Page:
Environmental Supply Chain
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What is environmental Supply Chain sustainability?

Alis Hinrichsen
Alis Sindbjerg
Hinrichsen
Thought Leader & Strategic Advisor

It can be challenging to understand what environmental Supply Chain sustainability is all about.

Sustainable Supply Chain management starts with being aware of your company’s environmental, social, and economic impact and, most importantly, making the necessary changes to lessen it. The process can involve everything from a warehouse’s source of power to transporting goods and beyond—recirculating components or ensuring that the biodiversity stays intact. The specter is, so to say, broad.

We define Supply Chain Sustainability as:  

“Efforts to consider the environmental and human impact of their products’ journey through the Supply Chain. From raw materials sourcing to production, storage, delivery and every transportation link in between”.

Environmental Sustainability
Environmental Sustainability aims to improve human welfare by protecting natural capital (land, air, water, minerals, etc.). Initiatives and programs are defined as environmentally sustainable when they ensure that the population’s needs are met without the risk of compromising the needs of future generations. Environmental Sustainability emphasizes how a business can achieve positive economic outcomes without doing any harm, in the short- or long term, to the environment. An environmentally sustainable business seeks to integrate all three sustainability pillars, and to reach this aim, each one needs to be treated equally.

Climate change refers more specifically to anthropogenic climate change, meaning the rapid rate at which the temperature of our planet and its atmosphere has increased over the past century due to human activity and can result in large-scale shifts in weather patterns. Some gases in our atmosphere make it work like a greenhouse, and we call them greenhouse gases (GHG). The higher their concentration, the more they trap heat. The greenhouse includes carbon dioxide, methane, ozone, nitrous oxide, etc.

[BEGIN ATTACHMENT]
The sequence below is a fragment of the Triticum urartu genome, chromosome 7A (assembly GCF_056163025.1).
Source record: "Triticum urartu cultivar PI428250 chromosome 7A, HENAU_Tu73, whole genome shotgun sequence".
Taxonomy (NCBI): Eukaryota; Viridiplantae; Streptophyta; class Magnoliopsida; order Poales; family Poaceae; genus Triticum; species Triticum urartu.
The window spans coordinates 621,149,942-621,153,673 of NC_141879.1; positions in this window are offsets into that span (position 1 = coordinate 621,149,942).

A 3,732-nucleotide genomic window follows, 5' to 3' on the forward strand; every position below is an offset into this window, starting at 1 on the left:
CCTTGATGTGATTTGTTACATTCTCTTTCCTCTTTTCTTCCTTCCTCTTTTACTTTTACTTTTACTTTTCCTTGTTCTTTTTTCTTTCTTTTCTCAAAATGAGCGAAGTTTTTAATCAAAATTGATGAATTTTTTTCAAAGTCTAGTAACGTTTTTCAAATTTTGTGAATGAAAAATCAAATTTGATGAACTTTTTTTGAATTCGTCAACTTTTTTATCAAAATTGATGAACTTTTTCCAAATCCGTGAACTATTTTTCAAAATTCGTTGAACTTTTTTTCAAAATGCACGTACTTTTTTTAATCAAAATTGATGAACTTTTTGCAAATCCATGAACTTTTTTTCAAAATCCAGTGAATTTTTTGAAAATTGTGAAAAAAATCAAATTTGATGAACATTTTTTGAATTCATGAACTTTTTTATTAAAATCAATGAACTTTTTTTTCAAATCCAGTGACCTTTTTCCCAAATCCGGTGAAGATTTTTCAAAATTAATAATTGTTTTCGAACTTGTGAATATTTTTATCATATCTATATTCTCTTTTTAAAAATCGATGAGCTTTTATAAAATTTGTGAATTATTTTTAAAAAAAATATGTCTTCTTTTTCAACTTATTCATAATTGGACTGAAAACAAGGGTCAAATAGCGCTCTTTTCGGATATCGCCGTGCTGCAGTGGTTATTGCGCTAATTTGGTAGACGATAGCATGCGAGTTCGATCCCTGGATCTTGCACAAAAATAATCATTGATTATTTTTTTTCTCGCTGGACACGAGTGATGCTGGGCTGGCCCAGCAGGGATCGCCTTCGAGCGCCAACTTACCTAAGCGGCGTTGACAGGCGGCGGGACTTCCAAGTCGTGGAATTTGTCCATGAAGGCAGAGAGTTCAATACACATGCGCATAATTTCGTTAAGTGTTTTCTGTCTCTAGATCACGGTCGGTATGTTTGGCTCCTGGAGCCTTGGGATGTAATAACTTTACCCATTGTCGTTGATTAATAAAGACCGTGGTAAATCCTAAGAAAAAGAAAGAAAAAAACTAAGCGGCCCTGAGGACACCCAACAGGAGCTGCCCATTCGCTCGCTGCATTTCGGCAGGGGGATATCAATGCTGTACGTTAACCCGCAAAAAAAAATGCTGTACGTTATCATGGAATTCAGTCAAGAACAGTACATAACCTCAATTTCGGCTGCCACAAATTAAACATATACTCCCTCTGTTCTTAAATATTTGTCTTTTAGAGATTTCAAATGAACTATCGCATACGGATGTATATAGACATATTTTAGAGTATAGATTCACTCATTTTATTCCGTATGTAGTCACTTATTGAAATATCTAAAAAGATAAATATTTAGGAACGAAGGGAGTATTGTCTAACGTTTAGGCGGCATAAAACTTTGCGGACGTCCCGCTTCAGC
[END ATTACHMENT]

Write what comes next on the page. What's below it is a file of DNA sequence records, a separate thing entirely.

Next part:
Decarbonization in the Supply Chain
Since the industrial revolution, we have been burning fossil fuels such as oil, coal, and natural gas; therefore, our human activities have contributed to a 45% increase in the atmospheric concentration of carbon dioxide. There is a correlation between CO2 concentration and temperatures – when the CO2 emissions increase, so does the global average temperature on earth.

For many, environmental Supply Chain sustainability is primarily about the use of natural resources and the climate impact of the company’s actions. As a rule, it is not enough to look only at one’s value creation. After all, a typical consumer-goods company’s Supply Chain generates far greater environmental costs than in-house operations: for instance, it is responsible for more than 80 percent of greenhouse-gas emissions and more than 90 percent of the impact on air-land, water, biodiversity, and geological resources.

The term decarbonization of the Supply Chain means the reduction of carbon. It is the conversion to an economic system, a new way of operating, which sustainably reduces and compensates carbon dioxide emissions (CO₂).

Green House Gas emissions are divided into three scopes:

1. Scope 1: Direct emissions resulting from vehicles, fuel use, and/or chemical leakage

2. Scope 2: Indirect emissions resulting from bought electricity, cooling, heat, and/or steam

3. Scope 3: Other indirect emissions that occur in the value chain of a company and are not already included within scope 2 (such as emissions resulting from purchased goods and services, transport, or business travel)

According to Normative, 90% of a company’s emissions are in scope 3.

The role of the Supply Chain going forward
Companies face a huge environmental challenge if they intend to meet the current EU climate targets; they will have to more than halve their greenhouse-gas emissions by 2030.

Given that prosperity and consumption will continue to grow in the coming years, a fundamental change in thinking is required; new business models—especially those relating to the circular economy—will have to gain an increasingly firm footing.

It is essential to understand where emissions come from to figure out how a company can most effectively reduce emissions and which ones can and can’t be eliminated with the current approach and activities. Today we know that emissions come from many sectors, and we need many different solutions to decarbonize the economy. 

Supply Chain decarbonization is a multi-faceted challenge which means working closely with the suppliers. There is an urgent need to change how companies work with their suppliers to lower the carbon impact and improve the operational implications.

The task is hence to:

  • Create an environmental data baseline (including GHG scope 1, 2, 3)
  • Engage the suppliers in the action’s
  • Perhaps redesign the Supply Chain network, which could potentially also mean the flow of goods

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